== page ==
You've spent a lot of time in California. How do the indigenous varietals that you found here kind of compare with some of the great grapes on the world stage?

The world is making a lot of good wines. There's no question about it. This question I get asked to me every time - how would you compare Armenian wines? I cannot compare in any way because the grape varieties are different.

The grapes are great, I understand that, but they are different. Our approach to winemaking is a little different than a classic one I would say. We know that wine is being evaluated based on three components: eyes, nose and texture. However, we believe that there is another character of the wine, and there would be some others that science didn't research enough. By drinking the first sip, you need to understand from the bud breaking, what type of winds, what type of rains they feel, how that has converted into the wines. 

The energy surrounding the vines and the wine. The wine is absorbing all this information and able to transfer this information to the consumer. So the consumer needs to feel all this character of the wine. And that's why the energy is so crucial for our estate, vineyards, people that we work with here, the songs that we put on them. It's physics to me, just simple physics. Vibrations make a difference in the structures, this way or the other way. And I believe it is doing it in a good way. So I think the energy is one of the main things that our Armenian wine has that is a little different than other wines. 

And what is your philosophy of winemaking and viticulture?

One of the big components of the terroir. The meaning of the terroir definitely is the philosophy of the winemaker besides the soil and sun. Let's see. Our philosophy, our approach to the viticulture in enology is just to create the right environment for the grapes in the first place. To feel good, to give their best to the winemaker and after that, getting the best possible grapes from the terroir.

Then the job of the winemaker is be as less invasive as he can be. Just try to again create the good place in the cellar for the grapes to transform to the wine and to tell about the terroir. So less invasive. That's the number one rule for us. To let the grapes talk themselves.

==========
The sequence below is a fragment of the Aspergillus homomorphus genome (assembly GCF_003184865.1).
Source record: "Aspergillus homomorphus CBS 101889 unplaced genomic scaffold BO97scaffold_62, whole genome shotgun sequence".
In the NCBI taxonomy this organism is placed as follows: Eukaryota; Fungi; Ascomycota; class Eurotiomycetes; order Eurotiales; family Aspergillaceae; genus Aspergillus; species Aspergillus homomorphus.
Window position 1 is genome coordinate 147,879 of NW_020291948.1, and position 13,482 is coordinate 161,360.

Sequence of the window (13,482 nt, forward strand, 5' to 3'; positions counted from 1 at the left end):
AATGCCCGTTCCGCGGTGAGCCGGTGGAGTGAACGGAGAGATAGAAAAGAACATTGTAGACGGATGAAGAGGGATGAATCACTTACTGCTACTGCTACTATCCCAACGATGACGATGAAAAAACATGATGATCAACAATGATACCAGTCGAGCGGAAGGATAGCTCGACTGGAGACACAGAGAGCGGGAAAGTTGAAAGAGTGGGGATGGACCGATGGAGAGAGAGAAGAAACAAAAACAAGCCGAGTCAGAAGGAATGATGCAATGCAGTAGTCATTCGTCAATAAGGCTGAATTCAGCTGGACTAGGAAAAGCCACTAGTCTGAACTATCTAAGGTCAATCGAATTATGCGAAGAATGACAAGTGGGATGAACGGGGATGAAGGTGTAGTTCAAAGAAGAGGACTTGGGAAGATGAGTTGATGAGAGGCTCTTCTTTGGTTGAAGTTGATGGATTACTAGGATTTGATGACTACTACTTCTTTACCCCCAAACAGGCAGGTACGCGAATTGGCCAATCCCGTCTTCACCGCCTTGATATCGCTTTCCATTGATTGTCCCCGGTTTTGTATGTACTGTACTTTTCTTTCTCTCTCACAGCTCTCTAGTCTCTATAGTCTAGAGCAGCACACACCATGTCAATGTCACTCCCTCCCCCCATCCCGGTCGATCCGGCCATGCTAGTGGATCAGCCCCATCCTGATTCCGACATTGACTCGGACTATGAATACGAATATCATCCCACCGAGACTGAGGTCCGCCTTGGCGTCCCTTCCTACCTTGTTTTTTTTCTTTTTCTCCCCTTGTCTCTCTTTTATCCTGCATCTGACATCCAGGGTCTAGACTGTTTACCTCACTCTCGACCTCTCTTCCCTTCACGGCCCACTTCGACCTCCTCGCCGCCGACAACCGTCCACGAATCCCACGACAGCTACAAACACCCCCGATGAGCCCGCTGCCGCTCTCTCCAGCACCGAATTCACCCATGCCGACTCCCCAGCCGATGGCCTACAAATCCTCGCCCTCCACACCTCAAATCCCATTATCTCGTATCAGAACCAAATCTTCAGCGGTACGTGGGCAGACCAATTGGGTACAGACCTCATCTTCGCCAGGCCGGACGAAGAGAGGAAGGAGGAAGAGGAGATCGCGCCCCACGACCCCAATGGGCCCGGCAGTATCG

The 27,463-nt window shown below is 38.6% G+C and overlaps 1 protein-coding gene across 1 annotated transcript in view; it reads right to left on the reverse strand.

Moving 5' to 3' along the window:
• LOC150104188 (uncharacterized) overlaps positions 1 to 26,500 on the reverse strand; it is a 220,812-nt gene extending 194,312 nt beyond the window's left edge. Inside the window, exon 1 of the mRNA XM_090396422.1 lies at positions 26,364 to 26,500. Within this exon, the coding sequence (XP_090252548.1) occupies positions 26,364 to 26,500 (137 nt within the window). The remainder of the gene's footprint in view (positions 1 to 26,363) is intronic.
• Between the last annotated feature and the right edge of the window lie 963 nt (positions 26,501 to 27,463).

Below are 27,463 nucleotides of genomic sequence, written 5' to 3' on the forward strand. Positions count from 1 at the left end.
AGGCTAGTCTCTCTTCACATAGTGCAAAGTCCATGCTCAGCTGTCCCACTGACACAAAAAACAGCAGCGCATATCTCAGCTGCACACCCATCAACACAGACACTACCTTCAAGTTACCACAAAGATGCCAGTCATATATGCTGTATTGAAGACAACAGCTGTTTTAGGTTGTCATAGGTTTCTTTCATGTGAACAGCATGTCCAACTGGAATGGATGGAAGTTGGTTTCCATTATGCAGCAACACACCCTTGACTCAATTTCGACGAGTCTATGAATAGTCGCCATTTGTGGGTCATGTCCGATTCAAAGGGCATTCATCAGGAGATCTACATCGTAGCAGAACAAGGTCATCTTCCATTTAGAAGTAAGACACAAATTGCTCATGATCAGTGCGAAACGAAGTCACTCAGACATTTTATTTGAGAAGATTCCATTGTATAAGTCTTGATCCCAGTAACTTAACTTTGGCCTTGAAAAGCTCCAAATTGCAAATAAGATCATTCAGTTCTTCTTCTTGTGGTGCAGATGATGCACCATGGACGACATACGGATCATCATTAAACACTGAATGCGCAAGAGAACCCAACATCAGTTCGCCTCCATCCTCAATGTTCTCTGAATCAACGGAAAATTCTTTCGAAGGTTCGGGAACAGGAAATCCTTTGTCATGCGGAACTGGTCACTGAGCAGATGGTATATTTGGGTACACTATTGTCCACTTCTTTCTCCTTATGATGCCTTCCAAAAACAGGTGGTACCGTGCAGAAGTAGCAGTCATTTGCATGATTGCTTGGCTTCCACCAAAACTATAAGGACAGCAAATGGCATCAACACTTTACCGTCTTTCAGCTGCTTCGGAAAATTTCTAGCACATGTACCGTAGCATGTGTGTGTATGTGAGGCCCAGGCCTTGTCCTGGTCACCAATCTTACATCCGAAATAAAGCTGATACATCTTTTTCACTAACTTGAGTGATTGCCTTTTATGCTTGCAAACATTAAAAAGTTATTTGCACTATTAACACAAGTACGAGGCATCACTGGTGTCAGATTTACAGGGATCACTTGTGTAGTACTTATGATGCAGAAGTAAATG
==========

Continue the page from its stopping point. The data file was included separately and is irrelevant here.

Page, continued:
When we planted our first vineyard we didn't add any poison to the soil, to the grass and the vines, anyhow. I have learned that there is this organic program. I said, "Why not do it?" Because we are doing it the same way, you know. Anyway, so we did apply for organic certification and now our estate vineyards are certified organic. Besides that, we are also using these bio-natural approaches, which are, you know, sound, vibration and other good approaches. Actually, in Armenia it is easier and cheaper to do organic than otherwise because nature is here and nature is helping us actually.

The other thing we did, we did a lot of research in the manuscript. We did find a couple of recipes of how to, you know, fight the diseases. And we have a lot less disease or one or two diseases for the grapes, a fungus type of disease. And we use all natural components like eggshells.

And you are using sound in the vineyard or in the cellar?

Yes, using sound in the vineyard and cellar are different. In the vineyard we use not a lot of Bach, but a lot of Armenian liturgy, music. And in the cellar, the music has to be more harmonic because wine needs to balance the notes and they have to follow each other in a little more harmonious way.